Mexico City, the most thickly-populated metropolis in North America has sunk too low for it to be saved, as per new research.
The lake bed on which Mexico City sits has grown increasingly dry and caused the clay sheets to crack and compress at a rate that it is nearly impossible to stop the sinking now. This is mainly caused by the centuries of water drainage from underground aquifers. While threatening water security for millions of people, it also poses risks for a complete infrastructure collapse.
Mexico City being at risk to sink into the ground is not a new concern, and measures to stop it were taken as early as in the 1950s, where a ban was imposed on groundwater drilling. However, even after the passing of so many years, it has been found that the city is on its way to sink at roughly the same speed. The research states that even the unurbanized northeast sector of the city is found to show sinking rates of up to 50 centimeters a year.
“Even if water levels were to be raised, there is no hope for recovering the great majority of the lost elevation and the lost storage capacity of the aquitard,” states the shocking research. An aquitard is basically a barrier that keeps groundwater to flow from one aquifer to another.
The increasing weight of growing urbanization and the continuous underground water drainage has made Mexico City’s situation irreversible. And with the latest research revealing that the unurbanized locations are also sinking at a rapid rate has just increased the bar of risks for Mexico City’s sinking to the ground.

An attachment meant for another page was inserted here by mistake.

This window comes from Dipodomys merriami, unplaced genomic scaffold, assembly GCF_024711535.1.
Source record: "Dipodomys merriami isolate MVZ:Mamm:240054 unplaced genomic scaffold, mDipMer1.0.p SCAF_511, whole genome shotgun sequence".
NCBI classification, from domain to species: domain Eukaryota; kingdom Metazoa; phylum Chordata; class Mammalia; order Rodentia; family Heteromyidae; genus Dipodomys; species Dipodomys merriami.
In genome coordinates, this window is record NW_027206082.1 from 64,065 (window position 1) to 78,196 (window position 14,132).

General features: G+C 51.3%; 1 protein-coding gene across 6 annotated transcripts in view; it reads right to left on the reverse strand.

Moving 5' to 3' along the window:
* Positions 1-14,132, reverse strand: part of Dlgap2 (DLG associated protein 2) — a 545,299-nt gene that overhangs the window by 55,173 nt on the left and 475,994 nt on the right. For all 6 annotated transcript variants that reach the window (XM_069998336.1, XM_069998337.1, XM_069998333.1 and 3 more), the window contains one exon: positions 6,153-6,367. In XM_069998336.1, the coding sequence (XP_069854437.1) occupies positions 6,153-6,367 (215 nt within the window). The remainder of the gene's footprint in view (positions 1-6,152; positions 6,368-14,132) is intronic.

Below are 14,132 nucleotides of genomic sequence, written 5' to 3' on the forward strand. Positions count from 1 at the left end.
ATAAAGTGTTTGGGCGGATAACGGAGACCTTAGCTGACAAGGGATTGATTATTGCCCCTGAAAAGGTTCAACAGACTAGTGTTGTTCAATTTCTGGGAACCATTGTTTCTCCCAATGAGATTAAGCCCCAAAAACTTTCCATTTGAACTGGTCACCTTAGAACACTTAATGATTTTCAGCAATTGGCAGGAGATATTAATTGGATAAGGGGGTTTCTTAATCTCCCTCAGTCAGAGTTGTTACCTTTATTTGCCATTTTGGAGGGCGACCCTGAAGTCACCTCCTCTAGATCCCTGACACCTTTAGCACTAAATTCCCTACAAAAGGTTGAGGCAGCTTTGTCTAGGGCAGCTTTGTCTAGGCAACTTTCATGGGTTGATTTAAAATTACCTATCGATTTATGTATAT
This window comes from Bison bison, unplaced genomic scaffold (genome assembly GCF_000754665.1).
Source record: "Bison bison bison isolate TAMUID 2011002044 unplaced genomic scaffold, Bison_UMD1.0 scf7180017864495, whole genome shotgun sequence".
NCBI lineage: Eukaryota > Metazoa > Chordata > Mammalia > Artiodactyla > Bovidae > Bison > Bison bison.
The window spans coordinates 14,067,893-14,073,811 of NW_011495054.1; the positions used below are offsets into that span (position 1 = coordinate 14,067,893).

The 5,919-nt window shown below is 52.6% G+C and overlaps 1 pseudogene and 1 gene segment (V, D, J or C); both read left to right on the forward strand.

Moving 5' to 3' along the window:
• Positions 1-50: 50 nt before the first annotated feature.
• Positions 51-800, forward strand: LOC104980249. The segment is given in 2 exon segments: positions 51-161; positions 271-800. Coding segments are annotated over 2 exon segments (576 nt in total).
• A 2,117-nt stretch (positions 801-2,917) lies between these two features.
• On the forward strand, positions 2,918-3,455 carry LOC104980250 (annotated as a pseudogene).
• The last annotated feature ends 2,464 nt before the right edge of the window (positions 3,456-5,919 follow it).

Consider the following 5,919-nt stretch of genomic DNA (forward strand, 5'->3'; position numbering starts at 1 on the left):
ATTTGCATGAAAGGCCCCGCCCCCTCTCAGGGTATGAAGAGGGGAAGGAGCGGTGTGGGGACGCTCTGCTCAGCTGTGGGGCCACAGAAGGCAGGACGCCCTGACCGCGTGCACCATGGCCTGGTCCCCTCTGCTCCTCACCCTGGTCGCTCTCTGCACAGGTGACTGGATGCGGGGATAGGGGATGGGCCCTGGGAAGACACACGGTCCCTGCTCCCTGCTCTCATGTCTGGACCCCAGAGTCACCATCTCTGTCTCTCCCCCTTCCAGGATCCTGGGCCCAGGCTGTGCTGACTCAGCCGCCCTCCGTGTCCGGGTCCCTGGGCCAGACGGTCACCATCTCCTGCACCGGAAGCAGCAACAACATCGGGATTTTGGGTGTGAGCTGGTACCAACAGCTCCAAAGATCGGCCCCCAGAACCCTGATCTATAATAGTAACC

“If you put heavy buildings on that kind of ground, and use shallow foundations, the soil compacts,” geotechnical engineer Eddie Bromhead from Kingston University London told The Guardian in 2004. “So that, along with removing the water, is why Mexico City is such a mess.”
Mexico’s sinking was first noticed in the early 1900s, at a per-year rate of about 8 centimeters. Over the course of time, rates of sinking per year grew to an alarming 29 centimeters a year, upon which measures were taken and that sinking rate was brought down to 9 centimeters accounting for each year. However, higher resolution data obtained in the last two decades revealed that Mexico has been sinking at an alarming rate of up to 40 centimeters a year specific to the city’s historic downtown.
Terming the impact as “almost irreversible”, scientists said that there’s little that we can do to stop it.